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Case Study
School schedule grid


Whole-School Design Thinking & Scheduling

TimeDesigner helps school teams rapidly create multiple scheduling scenarios from various perspectives, and plan ahead for future iterations. OddBird helped Tegy plan, design, develop, launch, and maintain their school scheduling web app using CSS Grid and custom property wizardry on the front-end, and well-tested Django/Python on the back-end. Currently, the software is only available to schools in Tegy training programs.

OddBird provided a focused team with a wide range of talent.

I have been having so much fun with this tool. The tool has been very helpful and you all have really helped me think about scheduling creatively. Thanks again!

What We Did

scenario with grouped experiences colored green


  • Research & Concepting
  • Project Management
  • UX & UI Design
  • Front-end Development
  • Back-end Development
  • Ongoing Maintenance

Languages & Tools

  • Adobe XD
  • Django & Python
  • Herman
  • JavaScript with Backbone & Marionette
  • Sass & CSS

Tegy came to OddBird with a multi-year plan and a vision for a suite of web applications to help educators improve their students’ school experience through organization design. They needed project planning and guidance, wireframes and itemized estimates for investor pitches. They needed brand and user experience design, front- and back-end development, and ongoing maintenance for their first web application, TimeDesigner.

As with most OddBird web projects, we started with a planning phase to delve deep into the needs of the educators who would use TimeDesigner, as well as Tegy’s vision for their business. Research & Concepting included creation of a Project Goals document, and User Profiles to understand the actions different users may want to take at different stages in their journey through the app. We created a Data Model and glossary of terms, with database requirements and relationships. We designed Wireframes – unbranded and interactive sketches of TimeDesigner’s core features.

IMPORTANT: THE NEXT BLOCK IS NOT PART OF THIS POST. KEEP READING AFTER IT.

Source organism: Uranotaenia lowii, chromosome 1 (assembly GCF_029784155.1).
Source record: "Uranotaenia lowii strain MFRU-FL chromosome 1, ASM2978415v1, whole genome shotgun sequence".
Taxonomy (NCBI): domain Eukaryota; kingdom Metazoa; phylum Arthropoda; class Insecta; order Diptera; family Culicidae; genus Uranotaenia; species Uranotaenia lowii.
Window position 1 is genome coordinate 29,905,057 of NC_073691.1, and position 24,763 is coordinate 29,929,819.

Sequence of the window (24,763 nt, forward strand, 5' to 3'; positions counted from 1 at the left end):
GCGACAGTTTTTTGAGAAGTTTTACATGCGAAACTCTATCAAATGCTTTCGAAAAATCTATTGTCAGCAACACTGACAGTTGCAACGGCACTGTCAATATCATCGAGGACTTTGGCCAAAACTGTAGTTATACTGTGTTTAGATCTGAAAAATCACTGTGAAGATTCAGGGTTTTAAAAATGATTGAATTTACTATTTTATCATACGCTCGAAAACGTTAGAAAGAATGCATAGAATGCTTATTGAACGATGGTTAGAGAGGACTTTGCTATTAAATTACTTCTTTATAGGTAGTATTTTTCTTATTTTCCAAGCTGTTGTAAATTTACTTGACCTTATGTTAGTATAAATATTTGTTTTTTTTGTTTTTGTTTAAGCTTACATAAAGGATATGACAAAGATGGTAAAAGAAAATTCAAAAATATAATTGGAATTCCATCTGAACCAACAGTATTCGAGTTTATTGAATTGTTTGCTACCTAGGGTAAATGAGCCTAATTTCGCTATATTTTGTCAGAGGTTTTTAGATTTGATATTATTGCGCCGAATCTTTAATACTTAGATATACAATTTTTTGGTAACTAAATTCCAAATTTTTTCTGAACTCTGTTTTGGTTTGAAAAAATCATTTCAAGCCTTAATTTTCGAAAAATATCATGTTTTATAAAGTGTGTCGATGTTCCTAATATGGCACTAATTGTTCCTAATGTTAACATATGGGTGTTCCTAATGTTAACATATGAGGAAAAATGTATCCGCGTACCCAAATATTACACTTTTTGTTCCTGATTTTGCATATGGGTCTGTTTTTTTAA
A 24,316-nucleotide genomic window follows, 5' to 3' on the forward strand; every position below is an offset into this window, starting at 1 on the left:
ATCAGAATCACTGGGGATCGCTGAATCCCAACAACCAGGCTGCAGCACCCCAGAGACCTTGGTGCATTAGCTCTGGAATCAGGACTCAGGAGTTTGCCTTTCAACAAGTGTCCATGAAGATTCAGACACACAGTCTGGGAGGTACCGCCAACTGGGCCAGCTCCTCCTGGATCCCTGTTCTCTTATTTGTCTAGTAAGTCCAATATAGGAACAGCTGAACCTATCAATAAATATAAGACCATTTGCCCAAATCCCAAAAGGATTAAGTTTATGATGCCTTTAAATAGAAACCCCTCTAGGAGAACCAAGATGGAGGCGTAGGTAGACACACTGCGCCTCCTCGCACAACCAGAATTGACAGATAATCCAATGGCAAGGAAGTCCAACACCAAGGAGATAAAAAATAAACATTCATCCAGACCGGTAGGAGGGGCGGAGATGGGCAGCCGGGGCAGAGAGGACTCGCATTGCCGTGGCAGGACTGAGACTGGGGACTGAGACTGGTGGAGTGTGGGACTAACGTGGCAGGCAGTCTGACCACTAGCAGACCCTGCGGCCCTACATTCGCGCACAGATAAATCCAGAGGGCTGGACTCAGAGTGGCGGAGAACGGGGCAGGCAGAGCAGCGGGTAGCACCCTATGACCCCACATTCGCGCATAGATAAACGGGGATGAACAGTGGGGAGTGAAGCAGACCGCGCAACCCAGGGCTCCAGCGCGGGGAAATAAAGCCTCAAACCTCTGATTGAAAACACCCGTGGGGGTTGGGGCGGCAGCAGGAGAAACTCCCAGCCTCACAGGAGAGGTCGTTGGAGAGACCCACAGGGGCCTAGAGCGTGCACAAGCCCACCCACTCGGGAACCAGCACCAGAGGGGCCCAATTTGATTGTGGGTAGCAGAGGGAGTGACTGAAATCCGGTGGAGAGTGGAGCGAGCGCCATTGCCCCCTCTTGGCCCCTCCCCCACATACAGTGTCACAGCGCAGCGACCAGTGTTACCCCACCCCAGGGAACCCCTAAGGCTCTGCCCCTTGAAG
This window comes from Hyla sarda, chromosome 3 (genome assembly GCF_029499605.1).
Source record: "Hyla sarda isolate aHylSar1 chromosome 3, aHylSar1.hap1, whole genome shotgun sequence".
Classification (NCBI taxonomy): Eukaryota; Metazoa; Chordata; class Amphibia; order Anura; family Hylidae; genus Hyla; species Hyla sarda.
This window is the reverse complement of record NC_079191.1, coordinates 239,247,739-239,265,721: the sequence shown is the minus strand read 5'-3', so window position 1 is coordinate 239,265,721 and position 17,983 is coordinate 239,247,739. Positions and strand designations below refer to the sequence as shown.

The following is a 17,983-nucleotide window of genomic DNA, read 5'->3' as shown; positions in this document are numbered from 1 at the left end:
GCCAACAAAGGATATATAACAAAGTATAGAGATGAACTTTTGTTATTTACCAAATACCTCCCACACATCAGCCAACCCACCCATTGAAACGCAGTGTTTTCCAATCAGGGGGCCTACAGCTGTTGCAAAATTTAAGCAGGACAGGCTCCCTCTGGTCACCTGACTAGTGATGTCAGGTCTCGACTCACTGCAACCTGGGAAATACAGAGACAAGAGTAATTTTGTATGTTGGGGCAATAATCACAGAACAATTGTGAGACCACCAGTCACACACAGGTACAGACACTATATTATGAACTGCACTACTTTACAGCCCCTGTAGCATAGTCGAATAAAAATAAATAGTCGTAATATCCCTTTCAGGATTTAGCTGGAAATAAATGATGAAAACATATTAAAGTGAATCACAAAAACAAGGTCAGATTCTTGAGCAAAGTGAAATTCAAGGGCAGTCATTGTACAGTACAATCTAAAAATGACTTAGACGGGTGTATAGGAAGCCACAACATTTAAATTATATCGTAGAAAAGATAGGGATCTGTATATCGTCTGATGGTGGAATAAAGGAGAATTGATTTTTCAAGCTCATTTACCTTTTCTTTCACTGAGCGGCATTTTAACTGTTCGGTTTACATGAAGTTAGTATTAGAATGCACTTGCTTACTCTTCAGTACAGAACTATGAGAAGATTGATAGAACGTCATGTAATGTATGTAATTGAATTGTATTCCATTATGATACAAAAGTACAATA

Wireframe of TimeDesigner’s schedule builder.

Based on our research and designs, we compiled a full list of all the required features to reach Tegy’s goals – itemized, estimated, and prioritized into several phases. Tegy used the R&C deliverables to pitch investors and to raise funding for an innovative school scheduling tool called TimeDesigner. They were successful, and together we moved to the next phase, Design & Development.

I really enjoy this iterative design process. Seeing how OddBird does the iteration has improved my own iterative system with schools.

OddBird was the wise investment. We could have selected a cheaper avenue for this work – we would have paid for it manifold in the long run.

Before digging into the juicy details of Design & Development for TimeDesigner, a word about Project Management. While Research & Concepting helped with initial sorting, goal setting, and feature prioritization, ongoing Project Management was key to distilling Tegy’s broad vision into a useful, digital product.

At regular intervals throughout design & development of the TimeDesigner web application, OddBird met with Furman on video calls and in person. We spent time listening to the vision and asking strategic questions – getting to the heart of the project, understanding the reason behind each new feature suggestion, and identifying top priorities. When presented with proposals for small features, we asked how each would support Tegy’s long-term goals. When presented with big-picture vision, we helped suggest specific, small tasks that would move the project in the desired direction.

When clients present us with small feature ideas, we keep asking why. When presented with a big vision, we keep asking how.

—Miriam Suzanne, Co-founder at OddBird

Together, we dug into the details of new features to determine the implications – both for the application itself and for usability. Drawing on our many years of experience, deep knowledge of web app development, and involvement at the cutting edge of our fields, OddBird guided Tegy in a direction that would have the biggest impact for users without blowing their budget.

At the end of each planning conversation, we documented proposed features in the Trello project management tool. We organized and prioritized Trello cards into two-week plans – what are the most important features right now – and saved long-term feature goals to be prioritized later.